The Role of Women in British Literature
27 April 2011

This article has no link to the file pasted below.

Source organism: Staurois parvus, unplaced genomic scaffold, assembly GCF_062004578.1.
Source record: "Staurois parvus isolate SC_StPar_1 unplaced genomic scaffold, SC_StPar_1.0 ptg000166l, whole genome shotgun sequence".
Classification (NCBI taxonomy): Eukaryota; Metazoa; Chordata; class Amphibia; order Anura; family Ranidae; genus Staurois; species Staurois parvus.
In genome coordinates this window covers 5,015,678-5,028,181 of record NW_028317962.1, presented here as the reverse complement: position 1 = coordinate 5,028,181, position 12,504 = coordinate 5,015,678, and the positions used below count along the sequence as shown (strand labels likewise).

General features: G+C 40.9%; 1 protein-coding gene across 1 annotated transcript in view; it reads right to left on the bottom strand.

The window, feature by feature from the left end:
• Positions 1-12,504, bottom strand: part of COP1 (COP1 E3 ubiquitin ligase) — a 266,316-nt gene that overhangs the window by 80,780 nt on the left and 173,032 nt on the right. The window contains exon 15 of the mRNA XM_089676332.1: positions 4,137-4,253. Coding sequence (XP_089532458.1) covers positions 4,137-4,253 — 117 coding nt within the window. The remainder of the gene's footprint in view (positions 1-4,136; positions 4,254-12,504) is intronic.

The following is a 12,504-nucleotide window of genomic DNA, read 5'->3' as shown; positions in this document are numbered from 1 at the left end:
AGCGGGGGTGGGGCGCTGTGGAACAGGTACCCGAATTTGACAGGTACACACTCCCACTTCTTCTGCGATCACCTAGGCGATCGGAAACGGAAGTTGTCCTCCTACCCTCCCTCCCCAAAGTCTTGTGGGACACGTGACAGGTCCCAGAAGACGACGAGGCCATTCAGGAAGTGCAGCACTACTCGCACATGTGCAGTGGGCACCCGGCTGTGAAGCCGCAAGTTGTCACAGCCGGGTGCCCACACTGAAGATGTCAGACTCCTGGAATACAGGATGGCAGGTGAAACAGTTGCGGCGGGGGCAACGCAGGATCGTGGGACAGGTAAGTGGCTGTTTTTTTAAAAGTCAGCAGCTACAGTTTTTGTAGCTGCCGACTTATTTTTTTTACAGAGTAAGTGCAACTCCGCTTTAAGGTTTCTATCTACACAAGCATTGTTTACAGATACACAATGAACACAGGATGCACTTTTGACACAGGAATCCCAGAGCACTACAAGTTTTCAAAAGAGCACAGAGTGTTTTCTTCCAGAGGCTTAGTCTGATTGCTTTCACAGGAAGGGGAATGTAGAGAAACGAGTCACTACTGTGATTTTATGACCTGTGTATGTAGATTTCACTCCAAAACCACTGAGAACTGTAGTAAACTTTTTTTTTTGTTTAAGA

Gothic literature has been notorious for the patriarchy in which it entails, as well as the violence that is continuously enacted on the female characters. In the different novels we have read this semester the role of women has been depicted gothic manner, but each in it’s own different way. Some authors completely disregard women in their works, while others include them to have characters that reinforce the status quo of the female being an educator and nurturer. Despite the differences, each work reflects some sense of the roles that women played during the time in which it was written. During the 17th century women played a very minimal role in society, and the literature of this time period confirms that stigma. Dr. Faustus is one such example, as no women characters are depicted and if they are, they are brought to light in the most degrading of manners. When Dr. Faustus summons Mephastophilis to fetch him a wife he says, “Nay sweet Mephstophilis, fetch me one for I will have one” (Marlowe, 19). Faustus has a “sinfully inordinate desire, not merely for a consort, but specifically for a wife” (Tate, 264) and that is the first thing he demands from Mephistopheles after signing away his soul. He only wants a wife to be “wanton and lascivious” and Mephistopheles responds with “why a wife, rather than a lover?” (Tate, 264) Dr. Faustus assumes that women are there for his taking, to be at his beckon call. Because women are objectified, Mephastophilis returns with a devil dressed as a woman and refers to her as a “hot whore” (Marlowe, 73). This novel also confirms the idea that only women are judged fro being promiscuous, because although men may behave in a similar manner, they do not receive negative titles for it. The only women mentioned in Marlowe’s play are Helen of Troy, the wife of Alexander the Great, and the devil woman that Dr. Faustus takes as...